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The Earth absorbs twice as much heat as in 2005

The Earth currently retains twice as much heat as it did 14 years ago, raising concerns about accelerating climate change, according to a new study.

In this study, scientists looked at data from the Earth’s Radiant Energy System (CERES), NASA’s earth observation satellite, and measured the amount of energy the Earth absorbs from light from the Earth. sun and energy is sent back into space in the form of infrared radiation.

The imbalance between the energy absorbed and the energy re-emitted is called energy imbalance. And research shows that between 2005 and 2019, the energy imbalance doubled compared to previous years.

Scientists used additional data from Argo, an international network of robotic sensors spread across the world’s oceans, which measures the rate at which those oceans are warming. Comparing the CERES data with that of Argo, the researchers say, strengthens the study’s conclusions as the world’s oceans are known to absorb up to 90% of the excess energy (from imbalances) than Earth does. retains.

Norman Loeb, lead author of the new study and CERES principal investigator at NASA’s Langley Research Center in Hampton, Va., Said in a statement: “These are two independent approaches to examining these findings. Changes in energy imbalance Earth and both show this very big trend. And we find this trend quite alarming. “

Trái đất đang hấp thụ nhiệt lượng cao gấp 2 lần so với năm 2005 - Ảnh 1.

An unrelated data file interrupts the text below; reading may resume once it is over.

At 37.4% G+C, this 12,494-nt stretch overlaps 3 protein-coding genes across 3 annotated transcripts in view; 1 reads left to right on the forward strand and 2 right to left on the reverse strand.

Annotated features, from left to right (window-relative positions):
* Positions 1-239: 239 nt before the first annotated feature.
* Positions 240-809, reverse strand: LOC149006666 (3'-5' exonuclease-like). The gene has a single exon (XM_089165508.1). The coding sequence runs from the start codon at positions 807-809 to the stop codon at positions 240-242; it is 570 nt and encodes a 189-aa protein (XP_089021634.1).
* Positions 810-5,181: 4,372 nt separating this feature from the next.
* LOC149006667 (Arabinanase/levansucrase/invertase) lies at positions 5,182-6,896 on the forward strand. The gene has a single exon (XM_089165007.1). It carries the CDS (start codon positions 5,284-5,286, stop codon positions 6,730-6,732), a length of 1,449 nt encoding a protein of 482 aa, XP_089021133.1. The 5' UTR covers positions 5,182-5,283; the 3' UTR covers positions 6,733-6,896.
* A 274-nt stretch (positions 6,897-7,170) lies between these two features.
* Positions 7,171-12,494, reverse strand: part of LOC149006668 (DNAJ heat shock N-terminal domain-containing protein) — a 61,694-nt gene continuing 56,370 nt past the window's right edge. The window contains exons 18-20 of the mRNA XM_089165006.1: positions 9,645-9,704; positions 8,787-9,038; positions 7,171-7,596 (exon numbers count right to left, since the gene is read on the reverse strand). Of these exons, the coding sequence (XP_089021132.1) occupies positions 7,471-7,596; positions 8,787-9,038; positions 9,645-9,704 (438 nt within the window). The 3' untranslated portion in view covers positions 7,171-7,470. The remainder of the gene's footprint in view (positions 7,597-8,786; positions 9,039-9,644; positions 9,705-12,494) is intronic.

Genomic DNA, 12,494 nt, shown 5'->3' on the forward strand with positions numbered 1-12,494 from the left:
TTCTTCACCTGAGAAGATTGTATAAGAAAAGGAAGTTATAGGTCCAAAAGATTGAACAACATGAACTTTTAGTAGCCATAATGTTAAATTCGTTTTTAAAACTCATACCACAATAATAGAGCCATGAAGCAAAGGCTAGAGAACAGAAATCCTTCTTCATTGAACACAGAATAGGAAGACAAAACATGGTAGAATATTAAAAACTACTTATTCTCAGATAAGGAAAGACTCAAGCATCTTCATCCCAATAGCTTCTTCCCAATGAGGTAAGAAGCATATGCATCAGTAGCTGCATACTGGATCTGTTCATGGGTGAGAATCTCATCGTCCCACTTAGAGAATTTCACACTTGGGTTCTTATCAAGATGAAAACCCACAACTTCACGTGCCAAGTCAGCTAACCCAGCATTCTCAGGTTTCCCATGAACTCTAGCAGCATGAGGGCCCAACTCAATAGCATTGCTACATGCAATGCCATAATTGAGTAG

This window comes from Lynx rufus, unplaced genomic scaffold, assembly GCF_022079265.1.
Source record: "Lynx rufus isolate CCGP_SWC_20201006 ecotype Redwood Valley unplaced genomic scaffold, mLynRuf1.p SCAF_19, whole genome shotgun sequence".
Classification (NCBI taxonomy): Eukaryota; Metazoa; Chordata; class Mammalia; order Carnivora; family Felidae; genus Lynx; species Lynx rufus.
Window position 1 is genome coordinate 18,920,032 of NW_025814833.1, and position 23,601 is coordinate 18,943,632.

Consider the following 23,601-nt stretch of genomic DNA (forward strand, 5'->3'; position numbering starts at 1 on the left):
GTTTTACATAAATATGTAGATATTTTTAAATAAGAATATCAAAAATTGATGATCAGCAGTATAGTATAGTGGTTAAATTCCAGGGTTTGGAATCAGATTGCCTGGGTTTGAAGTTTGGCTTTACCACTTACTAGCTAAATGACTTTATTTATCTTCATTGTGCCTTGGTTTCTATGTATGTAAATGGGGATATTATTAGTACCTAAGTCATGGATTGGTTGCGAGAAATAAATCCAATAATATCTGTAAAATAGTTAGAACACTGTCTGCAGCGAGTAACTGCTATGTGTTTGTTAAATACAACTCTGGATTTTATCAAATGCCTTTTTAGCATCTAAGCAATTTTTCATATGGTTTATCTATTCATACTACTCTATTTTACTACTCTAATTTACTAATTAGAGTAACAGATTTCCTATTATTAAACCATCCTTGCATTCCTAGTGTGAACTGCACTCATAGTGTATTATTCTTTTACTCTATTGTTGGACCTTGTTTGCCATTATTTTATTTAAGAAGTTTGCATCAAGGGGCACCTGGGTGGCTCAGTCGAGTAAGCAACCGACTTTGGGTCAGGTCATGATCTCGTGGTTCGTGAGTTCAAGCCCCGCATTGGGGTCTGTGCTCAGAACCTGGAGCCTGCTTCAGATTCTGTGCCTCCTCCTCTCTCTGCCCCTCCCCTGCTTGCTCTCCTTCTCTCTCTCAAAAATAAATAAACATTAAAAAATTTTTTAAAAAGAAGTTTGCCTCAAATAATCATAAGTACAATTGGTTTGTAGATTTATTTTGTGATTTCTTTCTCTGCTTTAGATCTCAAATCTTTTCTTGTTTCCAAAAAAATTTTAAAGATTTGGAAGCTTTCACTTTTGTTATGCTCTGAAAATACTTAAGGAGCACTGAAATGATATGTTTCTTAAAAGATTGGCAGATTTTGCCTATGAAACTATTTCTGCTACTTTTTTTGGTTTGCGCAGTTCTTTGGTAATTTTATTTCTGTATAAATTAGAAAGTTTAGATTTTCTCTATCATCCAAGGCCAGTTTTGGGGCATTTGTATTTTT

Loeb and his colleagues conclude that the increase in heat is the result of both natural and man-made processes. The increasing concentrations of greenhouse gases such as carbon dioxide and methane in Earth’s atmosphere have resulted in our planet being trapped in more heat.

Meanwhile, as global temperatures rise, the size of the ice caps shrinks, reducing the transmitted energy reflected from the Earth’s surface.

In addition, the researchers found that a repeating pattern in nature known as the Pacific Decline Oscillation (PDO) also contributes to this process. As a result, the PDO cycle causes frequent fluctuations in the temperature of the Pacific Ocean, with the western part getting colder and the eastern part warming for 10 years, reversing the trend a decade later. An unusually intense period of PDO that began around 2014 reduced cloud formation over the oceans, which also allowed Earth to increase its ability to absorb incoming energy, scientists say. .

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